Mr. Kagame filed two complaints against me claiming he had been slandered in the book I wrote (Les secrets du génocide rwandais – Enquête sur les mystères d’un président, published by Éditions Duboiris) where I explicitly accused him in the case of the April 6 1994 attack in Rwanda which had claimed the lives of two heads of state and of a French crew member. After submitting offers of evidence and just as were about to obtain the dates of the hearing, we were surprised to learn that my lawyer had received a letter of withdrawal from Mr. Kagamé and the Rwandan government –  after we had had to spend several months gathering that body of evidence in the French courts.

I think they had underestimated the voluminous file against them that I had amassed about Mr. Kagame and the Rwandan Patriotic Army during five years of investigations. It just so happens that in the file we had put confidential accounts from the United Nations, a letter from Kofi Annan who believes that the Rwandan Patriotic Army had perpetrated crimes against humanity. Likewise, the file contained the draft constitution of the (unauthorized) party of Pasteur Bizumngu, former president of the country currently in prison in Kigali and former high RPF official who has stated in his file that Kagamé’s own party, the RPF, had committed crimes against humanity. Not to mention witnesses such as the former French Minister of Cooperation, Bernard Débré, or the commander in chief of the Belgian blue helmets in Rwanda, Colonel Marchal, or even a diplomat from Cameroon who had served as assistant of the personal representative of the U.N. Secretary-General in Rwanda when the attack took place and the tragedy began; or even journalist Pierre Péan who had investigated the file of the attack. All those people were probably going to crush President Kagame and the Rwandan government at the witness stand. For the first time, the latter had been afraid of being humiliated by a journalist’s investigations.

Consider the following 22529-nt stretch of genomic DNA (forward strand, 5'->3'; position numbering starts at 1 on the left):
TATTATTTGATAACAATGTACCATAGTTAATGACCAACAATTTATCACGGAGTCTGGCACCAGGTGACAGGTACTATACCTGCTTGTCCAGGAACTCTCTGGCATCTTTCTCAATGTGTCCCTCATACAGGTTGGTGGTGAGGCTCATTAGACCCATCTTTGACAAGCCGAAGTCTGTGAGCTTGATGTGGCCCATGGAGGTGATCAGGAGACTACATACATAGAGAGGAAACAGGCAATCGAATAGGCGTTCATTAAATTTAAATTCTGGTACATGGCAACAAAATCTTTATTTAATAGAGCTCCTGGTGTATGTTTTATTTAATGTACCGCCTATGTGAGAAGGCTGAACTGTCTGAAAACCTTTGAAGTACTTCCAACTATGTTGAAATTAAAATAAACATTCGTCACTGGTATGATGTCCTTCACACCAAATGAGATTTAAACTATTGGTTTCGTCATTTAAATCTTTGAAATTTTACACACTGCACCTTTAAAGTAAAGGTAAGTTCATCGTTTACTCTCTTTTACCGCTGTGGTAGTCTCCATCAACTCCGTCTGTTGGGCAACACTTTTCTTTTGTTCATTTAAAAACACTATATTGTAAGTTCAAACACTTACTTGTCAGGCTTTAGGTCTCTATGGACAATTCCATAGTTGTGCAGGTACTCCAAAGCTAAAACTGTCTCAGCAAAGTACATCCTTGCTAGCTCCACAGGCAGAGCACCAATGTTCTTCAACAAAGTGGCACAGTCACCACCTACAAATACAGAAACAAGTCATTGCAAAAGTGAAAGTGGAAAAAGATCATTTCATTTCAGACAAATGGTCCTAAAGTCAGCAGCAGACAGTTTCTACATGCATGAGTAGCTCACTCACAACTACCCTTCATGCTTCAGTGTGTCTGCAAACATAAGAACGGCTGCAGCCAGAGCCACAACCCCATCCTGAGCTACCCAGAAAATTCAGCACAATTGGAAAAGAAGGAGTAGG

All those people had evidence that Mr. Kagame  is the author of the April 6 1994 attack that unleashed the entire tragedy in Rwanda. Above all, they were afraid that, after presenting themselves as the victims of the genocide, everybody was finally going to see that there were also executioners among the Tutsi of the RPF and that, paradoxically, none of them is in the least worried at present about the International Criminal Tribunal for Rwanda (ICTR). The surprise or, to say the least, the upheaval [my evidence] was going to cause in these proceedings currently taking place at the ICTR were the elements that curbed the zeal of President Kagame at the French courts.

Charles Onana is an investigative journalist and French essayist who works mainly in the area of the African Great Lakes, he is the author of four books on the subject. He is the founder of Éditions Duboiris.